Again, the similarities are evident. Also speaking at the Saban Forum, though years prior, President Bush outlined similar aspirations, “Our vision for the future: a Middle East where our friends are strengthened and the extremists are discredited, where economies are open and prosperity is widespread, and where all people enjoy the life of liberty…”

Times have changed, but the mission hasn’t. However passionately or half-heartedly we approach it, America continues to wage a global war on terror and seek the remaking of the Middle East.

Image Credit: Huffington Post

Fighting Terrorists & Unintended Consequences

By Erik Goepner

A retired Army general recently suggested that if U.S. military advisers can’t successfully train up nine Iraqi brigades within the next year, then either more U.S. forces must be deployed to Iraq or Americans will have to accept the Islamic State’s caliphate. The implicit assumption –that American effort is critical to stopping the Islamic State (or al Qaeda, or whatever similarly inspired group may follow) – is common. Yet, attempts to quantify the return on America’s investment of “effort” are rare. Typically, the debate seems influenced by either those who view any loss of life as unacceptable or those who say no 9/11 type of event has occurred since, so whatever the cost, keep it up. On the one side: We should never have invaded Iraq, on the other: If we had not left when we did, things there would be better.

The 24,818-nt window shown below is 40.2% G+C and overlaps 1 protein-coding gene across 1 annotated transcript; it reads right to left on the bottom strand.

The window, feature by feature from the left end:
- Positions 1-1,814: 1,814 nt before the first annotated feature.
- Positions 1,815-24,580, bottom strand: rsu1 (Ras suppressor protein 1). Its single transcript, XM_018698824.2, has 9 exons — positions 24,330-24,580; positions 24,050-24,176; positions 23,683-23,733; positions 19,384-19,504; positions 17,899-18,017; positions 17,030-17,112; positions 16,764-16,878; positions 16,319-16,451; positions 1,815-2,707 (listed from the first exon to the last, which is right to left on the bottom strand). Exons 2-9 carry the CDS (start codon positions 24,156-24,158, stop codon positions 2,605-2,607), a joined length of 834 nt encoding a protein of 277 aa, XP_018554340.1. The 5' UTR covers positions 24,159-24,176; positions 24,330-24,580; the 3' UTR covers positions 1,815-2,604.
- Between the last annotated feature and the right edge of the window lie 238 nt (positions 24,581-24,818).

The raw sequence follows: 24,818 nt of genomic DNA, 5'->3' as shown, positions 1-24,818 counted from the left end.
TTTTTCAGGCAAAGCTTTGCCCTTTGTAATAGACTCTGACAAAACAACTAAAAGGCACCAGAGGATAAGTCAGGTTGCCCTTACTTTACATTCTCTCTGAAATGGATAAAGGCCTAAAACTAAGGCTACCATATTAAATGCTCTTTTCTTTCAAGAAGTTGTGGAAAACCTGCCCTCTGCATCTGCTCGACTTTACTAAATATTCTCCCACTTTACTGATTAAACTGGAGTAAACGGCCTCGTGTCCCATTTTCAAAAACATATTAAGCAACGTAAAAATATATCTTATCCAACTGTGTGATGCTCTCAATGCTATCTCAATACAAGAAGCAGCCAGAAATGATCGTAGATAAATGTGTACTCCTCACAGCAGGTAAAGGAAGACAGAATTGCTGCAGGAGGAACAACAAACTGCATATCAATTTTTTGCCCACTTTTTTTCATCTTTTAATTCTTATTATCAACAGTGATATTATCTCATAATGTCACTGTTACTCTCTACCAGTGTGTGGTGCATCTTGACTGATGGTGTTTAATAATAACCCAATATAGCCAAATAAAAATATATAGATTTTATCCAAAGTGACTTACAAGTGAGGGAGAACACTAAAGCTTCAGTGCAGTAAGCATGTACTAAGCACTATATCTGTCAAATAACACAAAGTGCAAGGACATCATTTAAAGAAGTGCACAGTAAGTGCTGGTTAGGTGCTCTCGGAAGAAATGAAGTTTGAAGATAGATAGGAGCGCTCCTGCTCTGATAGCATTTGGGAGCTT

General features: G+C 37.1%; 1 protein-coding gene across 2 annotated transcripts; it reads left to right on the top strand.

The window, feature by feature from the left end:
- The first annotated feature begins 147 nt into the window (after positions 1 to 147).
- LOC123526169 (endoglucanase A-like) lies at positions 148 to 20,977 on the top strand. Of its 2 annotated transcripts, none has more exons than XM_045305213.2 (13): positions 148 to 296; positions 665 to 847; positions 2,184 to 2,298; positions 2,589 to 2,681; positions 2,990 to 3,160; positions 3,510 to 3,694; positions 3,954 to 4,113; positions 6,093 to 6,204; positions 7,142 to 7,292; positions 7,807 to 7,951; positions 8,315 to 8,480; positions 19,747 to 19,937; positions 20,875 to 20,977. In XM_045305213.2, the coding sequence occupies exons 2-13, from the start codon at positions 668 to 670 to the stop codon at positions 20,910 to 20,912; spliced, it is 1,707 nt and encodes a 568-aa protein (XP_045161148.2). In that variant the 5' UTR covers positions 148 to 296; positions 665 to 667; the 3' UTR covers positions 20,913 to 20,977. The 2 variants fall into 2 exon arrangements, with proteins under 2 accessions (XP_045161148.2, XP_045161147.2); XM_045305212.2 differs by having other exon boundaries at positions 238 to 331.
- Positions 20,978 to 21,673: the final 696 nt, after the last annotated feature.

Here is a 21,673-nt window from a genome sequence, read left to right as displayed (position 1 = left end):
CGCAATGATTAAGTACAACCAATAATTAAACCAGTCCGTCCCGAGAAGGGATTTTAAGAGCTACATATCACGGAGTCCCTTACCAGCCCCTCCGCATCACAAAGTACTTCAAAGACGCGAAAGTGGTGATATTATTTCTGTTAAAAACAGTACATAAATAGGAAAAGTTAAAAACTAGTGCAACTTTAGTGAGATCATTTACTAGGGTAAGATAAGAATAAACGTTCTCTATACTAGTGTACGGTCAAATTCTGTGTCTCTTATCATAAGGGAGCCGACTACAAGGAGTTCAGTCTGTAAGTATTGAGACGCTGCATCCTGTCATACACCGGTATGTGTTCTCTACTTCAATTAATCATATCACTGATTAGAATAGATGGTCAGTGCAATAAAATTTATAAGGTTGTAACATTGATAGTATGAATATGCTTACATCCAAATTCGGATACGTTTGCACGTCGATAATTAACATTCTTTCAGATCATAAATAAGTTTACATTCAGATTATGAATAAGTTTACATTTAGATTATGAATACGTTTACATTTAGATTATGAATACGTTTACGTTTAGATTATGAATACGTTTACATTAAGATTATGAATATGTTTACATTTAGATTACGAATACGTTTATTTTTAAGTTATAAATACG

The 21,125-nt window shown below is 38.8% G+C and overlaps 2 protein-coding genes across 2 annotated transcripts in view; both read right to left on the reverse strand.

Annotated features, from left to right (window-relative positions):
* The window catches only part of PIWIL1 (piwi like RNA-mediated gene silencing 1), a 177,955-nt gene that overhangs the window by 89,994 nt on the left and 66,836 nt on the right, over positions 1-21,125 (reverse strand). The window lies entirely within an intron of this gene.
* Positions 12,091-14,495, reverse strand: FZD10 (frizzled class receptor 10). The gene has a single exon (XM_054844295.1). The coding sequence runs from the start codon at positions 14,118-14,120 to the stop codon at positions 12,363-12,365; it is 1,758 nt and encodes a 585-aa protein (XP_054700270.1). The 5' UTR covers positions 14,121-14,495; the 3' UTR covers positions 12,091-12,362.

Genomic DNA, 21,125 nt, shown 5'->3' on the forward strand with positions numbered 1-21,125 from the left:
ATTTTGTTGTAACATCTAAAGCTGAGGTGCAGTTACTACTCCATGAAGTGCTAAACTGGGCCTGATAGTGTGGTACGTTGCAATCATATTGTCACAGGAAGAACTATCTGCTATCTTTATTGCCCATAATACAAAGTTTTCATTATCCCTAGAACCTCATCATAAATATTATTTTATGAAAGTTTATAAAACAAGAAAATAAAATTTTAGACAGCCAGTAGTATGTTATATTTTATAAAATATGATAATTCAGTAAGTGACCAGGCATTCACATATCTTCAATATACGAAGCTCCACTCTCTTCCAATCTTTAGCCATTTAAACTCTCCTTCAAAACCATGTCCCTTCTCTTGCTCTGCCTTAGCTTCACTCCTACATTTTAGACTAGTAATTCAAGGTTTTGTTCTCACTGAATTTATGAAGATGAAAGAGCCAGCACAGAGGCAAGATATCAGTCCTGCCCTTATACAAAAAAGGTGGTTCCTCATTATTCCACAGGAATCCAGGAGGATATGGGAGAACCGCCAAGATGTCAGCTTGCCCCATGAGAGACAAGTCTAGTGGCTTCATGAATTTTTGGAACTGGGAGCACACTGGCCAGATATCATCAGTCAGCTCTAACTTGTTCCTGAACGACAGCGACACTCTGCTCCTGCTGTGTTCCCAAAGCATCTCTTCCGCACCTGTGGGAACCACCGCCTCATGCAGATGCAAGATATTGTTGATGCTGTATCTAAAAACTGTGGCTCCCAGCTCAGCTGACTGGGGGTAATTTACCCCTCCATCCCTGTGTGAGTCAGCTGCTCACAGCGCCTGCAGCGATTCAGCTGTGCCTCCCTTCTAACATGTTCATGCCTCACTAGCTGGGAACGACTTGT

A Rudimentary Assessment

One way to look at America’s effort is to tally the amount of money spent fighting terrorism and the number of military members who have been deployed to the fight. That effort could be compared to the number of terrorist events which have occurred. Recognizing efforts typically take time to have an impact, the money and manpower effort for this basic assessment lagged a year, so the impact of the 2001 effort was compared to the number of terrorist attacks in 2002. In 2001, the U.S. deployed approximately 17,500 military members to fight the global war on terror and the Department of Defense spent approximately $16.6 billion[1] to support those efforts. In the intervening 12 years, the number of service members deployed to fight the war on terror peaked above 200,000[2] before settling at nearly 67,000 in 2012. During the same time, spending peaked at $184.8 billion in 2008/9 before decreasing to $125.6 billion in 2012.[3]

Across those 11 years, America’s efforts to fight terror increased dramatically. Funding rose more than 600% and military personnel support rose by nearly 300%.[4] During that time, however, the number of terrorist attacks jumped 345%. Call it unintended consequences. Call it complex and nuanced. Either way, significant research is needed, as America’s efforts, albeit noble, do not appear to be delivering the desired results. Pouring forth money is one thing, but putting America’s sons and daughters in harm’s way is quite another. We need to ensure the efforts achieve the goal.